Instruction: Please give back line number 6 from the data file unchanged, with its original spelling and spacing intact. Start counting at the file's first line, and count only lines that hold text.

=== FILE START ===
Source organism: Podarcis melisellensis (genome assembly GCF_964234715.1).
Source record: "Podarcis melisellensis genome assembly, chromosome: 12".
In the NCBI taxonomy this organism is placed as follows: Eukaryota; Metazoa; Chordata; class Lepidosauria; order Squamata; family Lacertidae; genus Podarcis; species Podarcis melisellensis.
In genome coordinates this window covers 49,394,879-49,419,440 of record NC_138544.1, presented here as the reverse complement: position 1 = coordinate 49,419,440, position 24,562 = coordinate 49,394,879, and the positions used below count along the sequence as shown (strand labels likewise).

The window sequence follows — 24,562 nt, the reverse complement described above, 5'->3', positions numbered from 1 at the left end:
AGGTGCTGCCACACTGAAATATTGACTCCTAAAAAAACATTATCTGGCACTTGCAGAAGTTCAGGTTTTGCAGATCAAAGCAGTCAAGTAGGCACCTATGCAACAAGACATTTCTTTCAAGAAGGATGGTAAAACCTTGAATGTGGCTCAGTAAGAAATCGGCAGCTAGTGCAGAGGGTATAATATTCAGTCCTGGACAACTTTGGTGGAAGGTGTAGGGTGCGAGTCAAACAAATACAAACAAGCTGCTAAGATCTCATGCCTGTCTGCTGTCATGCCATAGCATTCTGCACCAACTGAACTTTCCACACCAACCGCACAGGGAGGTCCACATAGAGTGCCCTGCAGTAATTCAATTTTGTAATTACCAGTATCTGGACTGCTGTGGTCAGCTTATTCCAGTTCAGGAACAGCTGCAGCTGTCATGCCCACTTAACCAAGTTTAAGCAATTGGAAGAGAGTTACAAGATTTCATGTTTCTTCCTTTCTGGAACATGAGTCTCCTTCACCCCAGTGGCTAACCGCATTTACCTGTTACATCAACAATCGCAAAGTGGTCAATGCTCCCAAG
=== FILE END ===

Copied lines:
AGGTGCTGCCACACTGAAATATTGACTCCTAAAAAAACATTATCTGGCACTTGCAGAAGTTCAGGTTTTGCAGATCAAAGCAGTCAAGTAGGCACCTATGCAACAAGACATTTCTTTCAAGAAGGATGGTAAAACCTTGAATGTGGCTCAGTAAGAAATCGGCAGCTAGTGCAGAGGGTATAATATTCAGTCCTGGACAACTTTGGTGGAAGGTGTAGGGTGCGAGTCAAACAAATACAAACAAGCTGCTAAGATCTCATGCCTGTCTGCTGTCATGCCATAGCATTCTGCACCAACTGAACTTTCCACACCAACCGCACAGGGAGGTCCACATAGAGTGCCCTGCAGTAATTCAATTTTGTAATTACCAGTATCTGGACTGCTGTGGTCAGCTTATTCCAGTTCAGGAACAGCTGCAGCTGTCATGCCCACTTAACCAAGTTTAAGCAATTGGAAGAGAGTTACAAGATTTCATGTTTCTTCCTTTCTGGAACATGAGTCTCCTTCACCCCAGTGGCTAACCGCATTTACCTGTTACATCAACAATCGCAAAGTGGTCAATGCTCCCAAG